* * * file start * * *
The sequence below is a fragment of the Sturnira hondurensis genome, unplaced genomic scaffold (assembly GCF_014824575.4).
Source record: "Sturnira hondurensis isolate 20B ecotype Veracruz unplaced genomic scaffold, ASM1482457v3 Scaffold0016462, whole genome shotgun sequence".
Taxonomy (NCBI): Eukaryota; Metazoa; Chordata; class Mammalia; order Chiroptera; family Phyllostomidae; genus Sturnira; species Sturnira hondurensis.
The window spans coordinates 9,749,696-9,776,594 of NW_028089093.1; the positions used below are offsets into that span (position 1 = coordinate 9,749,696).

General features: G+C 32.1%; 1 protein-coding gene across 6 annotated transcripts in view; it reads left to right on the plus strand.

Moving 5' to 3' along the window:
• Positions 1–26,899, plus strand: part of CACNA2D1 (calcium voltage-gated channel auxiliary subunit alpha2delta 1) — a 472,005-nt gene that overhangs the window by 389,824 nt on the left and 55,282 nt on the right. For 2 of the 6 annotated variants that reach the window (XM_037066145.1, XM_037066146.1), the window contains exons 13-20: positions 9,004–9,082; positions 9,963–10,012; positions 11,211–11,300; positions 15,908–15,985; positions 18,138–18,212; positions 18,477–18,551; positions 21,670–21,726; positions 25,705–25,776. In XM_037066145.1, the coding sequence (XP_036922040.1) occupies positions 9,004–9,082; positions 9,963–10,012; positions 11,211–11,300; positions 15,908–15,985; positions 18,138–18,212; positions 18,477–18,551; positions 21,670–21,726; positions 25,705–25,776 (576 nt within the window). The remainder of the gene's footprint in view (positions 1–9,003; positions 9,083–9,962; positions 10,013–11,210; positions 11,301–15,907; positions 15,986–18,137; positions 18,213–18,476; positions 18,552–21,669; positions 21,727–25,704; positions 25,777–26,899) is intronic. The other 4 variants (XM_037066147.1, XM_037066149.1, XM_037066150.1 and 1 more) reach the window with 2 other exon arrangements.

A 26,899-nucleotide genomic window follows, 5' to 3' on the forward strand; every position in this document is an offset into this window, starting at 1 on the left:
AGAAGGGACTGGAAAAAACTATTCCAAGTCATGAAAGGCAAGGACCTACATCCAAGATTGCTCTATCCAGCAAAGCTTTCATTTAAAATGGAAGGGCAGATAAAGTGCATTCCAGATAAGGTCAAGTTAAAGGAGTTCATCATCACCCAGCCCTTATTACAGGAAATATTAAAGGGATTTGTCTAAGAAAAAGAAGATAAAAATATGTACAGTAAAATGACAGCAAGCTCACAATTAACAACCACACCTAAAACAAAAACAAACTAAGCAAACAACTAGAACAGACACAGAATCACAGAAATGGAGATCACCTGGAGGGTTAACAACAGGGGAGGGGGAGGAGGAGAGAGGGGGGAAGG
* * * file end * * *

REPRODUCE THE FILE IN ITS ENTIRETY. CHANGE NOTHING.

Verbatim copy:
The sequence below is a fragment of the Sturnira hondurensis genome, unplaced genomic scaffold (assembly GCF_014824575.4).
Source record: "Sturnira hondurensis isolate 20B ecotype Veracruz unplaced genomic scaffold, ASM1482457v3 Scaffold0016462, whole genome shotgun sequence".
Taxonomy (NCBI): Eukaryota; Metazoa; Chordata; class Mammalia; order Chiroptera; family Phyllostomidae; genus Sturnira; species Sturnira hondurensis.
The window spans coordinates 9,749,696-9,776,594 of NW_028089093.1; the positions used below are offsets into that span (position 1 = coordinate 9,749,696).

General features: G+C 32.1%; 1 protein-coding gene across 6 annotated transcripts in view; it reads left to right on the plus strand.

Moving 5' to 3' along the window:
• Positions 1–26,899, plus strand: part of CACNA2D1 (calcium voltage-gated channel auxiliary subunit alpha2delta 1) — a 472,005-nt gene that overhangs the window by 389,824 nt on the left and 55,282 nt on the right. For 2 of the 6 annotated variants that reach the window (XM_037066145.1, XM_037066146.1), the window contains exons 13-20: positions 9,004–9,082; positions 9,963–10,012; positions 11,211–11,300; positions 15,908–15,985; positions 18,138–18,212; positions 18,477–18,551; positions 21,670–21,726; positions 25,705–25,776. In XM_037066145.1, the coding sequence (XP_036922040.1) occupies positions 9,004–9,082; positions 9,963–10,012; positions 11,211–11,300; positions 15,908–15,985; positions 18,138–18,212; positions 18,477–18,551; positions 21,670–21,726; positions 25,705–25,776 (576 nt within the window). The remainder of the gene's footprint in view (positions 1–9,003; positions 9,083–9,962; positions 10,013–11,210; positions 11,301–15,907; positions 15,986–18,137; positions 18,213–18,476; positions 18,552–21,669; positions 21,727–25,704; positions 25,777–26,899) is intronic. The other 4 variants (XM_037066147.1, XM_037066149.1, XM_037066150.1 and 1 more) reach the window with 2 other exon arrangements.

A 26,899-nucleotide genomic window follows, 5' to 3' on the forward strand; every position in this document is an offset into this window, starting at 1 on the left:
AGAAGGGACTGGAAAAAACTATTCCAAGTCATGAAAGGCAAGGACCTACATCCAAGATTGCTCTATCCAGCAAAGCTTTCATTTAAAATGGAAGGGCAGATAAAGTGCATTCCAGATAAGGTCAAGTTAAAGGAGTTCATCATCACCCAGCCCTTATTACAGGAAATATTAAAGGGATTTGTCTAAGAAAAAGAAGATAAAAATATGTACAGTAAAATGACAGCAAGCTCACAATTAACAACCACACCTAAAACAAAAACAAACTAAGCAAACAACTAGAACAGACACAGAATCACAGAAATGGAGATCACCTGGAGGGTTAACAACAGGGGAGGGGGAGGAGGAGAGAGGGGGGAAGG